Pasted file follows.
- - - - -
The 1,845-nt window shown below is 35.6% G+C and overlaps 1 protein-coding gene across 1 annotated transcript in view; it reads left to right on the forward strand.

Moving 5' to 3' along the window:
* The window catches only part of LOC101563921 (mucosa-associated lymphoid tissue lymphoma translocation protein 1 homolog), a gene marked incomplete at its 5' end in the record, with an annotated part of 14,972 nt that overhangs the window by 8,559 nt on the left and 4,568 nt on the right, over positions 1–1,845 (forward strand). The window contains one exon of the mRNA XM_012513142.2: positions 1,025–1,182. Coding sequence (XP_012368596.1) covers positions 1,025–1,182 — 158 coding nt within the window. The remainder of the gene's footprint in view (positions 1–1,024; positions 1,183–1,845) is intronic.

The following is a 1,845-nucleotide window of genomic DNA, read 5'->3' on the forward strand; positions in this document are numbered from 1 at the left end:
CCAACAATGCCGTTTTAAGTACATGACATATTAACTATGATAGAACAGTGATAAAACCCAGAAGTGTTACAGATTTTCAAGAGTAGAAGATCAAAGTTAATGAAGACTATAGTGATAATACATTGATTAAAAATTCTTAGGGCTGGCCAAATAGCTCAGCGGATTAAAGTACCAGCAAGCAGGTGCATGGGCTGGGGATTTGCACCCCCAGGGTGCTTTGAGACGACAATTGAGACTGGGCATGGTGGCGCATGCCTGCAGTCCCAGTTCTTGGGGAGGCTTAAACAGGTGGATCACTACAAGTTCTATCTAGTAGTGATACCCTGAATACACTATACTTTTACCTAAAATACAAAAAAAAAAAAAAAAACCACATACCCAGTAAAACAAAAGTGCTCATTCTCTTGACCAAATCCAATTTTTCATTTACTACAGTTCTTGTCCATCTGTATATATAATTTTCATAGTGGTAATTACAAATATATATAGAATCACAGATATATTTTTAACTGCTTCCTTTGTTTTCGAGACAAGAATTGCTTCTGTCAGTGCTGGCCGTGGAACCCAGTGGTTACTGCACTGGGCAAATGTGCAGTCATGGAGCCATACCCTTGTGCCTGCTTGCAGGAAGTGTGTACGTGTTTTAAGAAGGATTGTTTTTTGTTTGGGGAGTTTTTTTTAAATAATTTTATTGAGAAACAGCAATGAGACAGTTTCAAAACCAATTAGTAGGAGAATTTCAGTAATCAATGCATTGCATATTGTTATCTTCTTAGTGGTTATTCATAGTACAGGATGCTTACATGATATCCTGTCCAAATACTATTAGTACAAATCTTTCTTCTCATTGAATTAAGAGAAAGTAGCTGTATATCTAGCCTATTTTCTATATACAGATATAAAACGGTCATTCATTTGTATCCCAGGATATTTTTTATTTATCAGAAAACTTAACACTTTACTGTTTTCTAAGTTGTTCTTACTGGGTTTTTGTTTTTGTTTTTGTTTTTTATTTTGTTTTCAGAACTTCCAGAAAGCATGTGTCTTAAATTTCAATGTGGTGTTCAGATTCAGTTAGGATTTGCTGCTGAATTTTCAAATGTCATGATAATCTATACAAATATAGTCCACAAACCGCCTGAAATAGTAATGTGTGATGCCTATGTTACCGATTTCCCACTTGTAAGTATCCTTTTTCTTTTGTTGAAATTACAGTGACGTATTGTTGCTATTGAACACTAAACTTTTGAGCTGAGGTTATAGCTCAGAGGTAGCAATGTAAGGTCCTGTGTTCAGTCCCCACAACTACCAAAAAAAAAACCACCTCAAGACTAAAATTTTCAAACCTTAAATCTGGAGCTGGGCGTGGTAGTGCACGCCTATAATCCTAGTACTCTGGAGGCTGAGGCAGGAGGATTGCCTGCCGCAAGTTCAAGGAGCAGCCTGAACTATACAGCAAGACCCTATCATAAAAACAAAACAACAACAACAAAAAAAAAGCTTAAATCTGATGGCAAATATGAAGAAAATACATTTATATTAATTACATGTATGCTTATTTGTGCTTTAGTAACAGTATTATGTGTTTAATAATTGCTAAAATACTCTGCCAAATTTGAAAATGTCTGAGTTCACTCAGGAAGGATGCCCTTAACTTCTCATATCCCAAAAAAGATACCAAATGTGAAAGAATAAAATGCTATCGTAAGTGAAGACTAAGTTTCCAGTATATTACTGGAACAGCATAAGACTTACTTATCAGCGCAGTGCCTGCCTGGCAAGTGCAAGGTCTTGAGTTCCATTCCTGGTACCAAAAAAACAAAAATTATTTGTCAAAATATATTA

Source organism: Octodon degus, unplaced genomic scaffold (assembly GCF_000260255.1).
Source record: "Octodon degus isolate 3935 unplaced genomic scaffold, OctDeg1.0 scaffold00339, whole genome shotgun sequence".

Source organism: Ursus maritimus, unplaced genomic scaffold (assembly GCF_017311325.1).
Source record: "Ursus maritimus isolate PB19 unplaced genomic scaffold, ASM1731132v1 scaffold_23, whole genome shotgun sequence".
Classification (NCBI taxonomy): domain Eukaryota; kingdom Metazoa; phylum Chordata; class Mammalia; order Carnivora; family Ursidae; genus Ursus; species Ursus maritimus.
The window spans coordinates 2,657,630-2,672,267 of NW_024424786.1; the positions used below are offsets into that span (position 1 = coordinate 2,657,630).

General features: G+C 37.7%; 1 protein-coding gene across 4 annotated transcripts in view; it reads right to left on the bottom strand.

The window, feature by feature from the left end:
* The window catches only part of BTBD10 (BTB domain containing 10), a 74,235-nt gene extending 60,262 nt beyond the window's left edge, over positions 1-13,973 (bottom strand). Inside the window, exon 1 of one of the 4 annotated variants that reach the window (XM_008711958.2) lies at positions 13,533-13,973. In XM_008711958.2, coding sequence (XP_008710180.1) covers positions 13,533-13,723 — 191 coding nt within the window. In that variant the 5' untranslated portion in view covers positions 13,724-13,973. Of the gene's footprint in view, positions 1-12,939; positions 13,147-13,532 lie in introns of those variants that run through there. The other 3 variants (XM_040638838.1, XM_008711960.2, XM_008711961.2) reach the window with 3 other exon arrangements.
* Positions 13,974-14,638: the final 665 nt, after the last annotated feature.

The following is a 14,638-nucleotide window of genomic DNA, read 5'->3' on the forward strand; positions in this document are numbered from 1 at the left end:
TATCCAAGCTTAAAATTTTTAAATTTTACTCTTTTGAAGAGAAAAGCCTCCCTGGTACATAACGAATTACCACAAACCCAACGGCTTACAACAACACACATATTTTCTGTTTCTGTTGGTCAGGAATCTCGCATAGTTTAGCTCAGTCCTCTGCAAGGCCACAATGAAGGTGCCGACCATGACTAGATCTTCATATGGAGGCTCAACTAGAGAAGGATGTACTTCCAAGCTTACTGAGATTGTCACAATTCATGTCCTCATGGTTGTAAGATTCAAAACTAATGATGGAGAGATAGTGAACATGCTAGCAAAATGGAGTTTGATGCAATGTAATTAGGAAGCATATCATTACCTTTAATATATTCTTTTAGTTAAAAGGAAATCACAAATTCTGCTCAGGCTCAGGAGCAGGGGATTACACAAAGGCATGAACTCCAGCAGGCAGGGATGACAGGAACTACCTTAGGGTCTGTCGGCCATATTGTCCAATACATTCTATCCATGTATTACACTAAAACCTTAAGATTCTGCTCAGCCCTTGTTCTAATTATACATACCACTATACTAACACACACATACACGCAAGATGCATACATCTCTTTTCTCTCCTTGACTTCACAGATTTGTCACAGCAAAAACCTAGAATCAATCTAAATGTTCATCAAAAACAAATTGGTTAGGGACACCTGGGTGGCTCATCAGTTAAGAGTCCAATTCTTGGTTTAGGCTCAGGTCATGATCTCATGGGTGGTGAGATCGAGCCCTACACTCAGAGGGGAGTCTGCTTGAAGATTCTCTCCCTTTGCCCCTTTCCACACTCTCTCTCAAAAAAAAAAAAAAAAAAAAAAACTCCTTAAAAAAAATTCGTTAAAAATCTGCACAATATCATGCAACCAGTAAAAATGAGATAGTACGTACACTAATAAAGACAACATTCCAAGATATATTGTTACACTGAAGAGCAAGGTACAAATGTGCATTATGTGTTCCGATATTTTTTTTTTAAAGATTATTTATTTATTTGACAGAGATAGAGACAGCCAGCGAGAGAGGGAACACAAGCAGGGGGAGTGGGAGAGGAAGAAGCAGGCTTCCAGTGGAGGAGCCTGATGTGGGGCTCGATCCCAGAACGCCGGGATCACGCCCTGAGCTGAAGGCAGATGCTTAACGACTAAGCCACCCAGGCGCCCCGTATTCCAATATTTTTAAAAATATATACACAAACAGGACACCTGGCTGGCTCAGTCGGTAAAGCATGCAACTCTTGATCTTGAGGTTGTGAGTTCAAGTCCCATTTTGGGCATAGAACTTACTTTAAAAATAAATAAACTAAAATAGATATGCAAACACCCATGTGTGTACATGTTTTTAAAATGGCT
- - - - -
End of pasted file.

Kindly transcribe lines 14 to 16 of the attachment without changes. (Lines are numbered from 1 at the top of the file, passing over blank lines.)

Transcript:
* The window catches only part of BTBD10 (BTB domain containing 10), a 74,235-nt gene extending 60,262 nt beyond the window's left edge, over positions 1-13,973 (bottom strand). Inside the window, exon 1 of one of the 4 annotated variants that reach the window (XM_008711958.2) lies at positions 13,533-13,973. In XM_008711958.2, coding sequence (XP_008710180.1) covers positions 13,533-13,723 — 191 coding nt within the window. In that variant the 5' untranslated portion in view covers positions 13,724-13,973. Of the gene's footprint in view, positions 1-12,939; positions 13,147-13,532 lie in introns of those variants that run through there. The other 3 variants (XM_040638838.1, XM_008711960.2, XM_008711961.2) reach the window with 3 other exon arrangements.
* Positions 13,974-14,638: the final 665 nt, after the last annotated feature.

The following is a 14,638-nucleotide window of genomic DNA, read 5'->3' on the forward strand; positions in this document are numbered from 1 at the left end: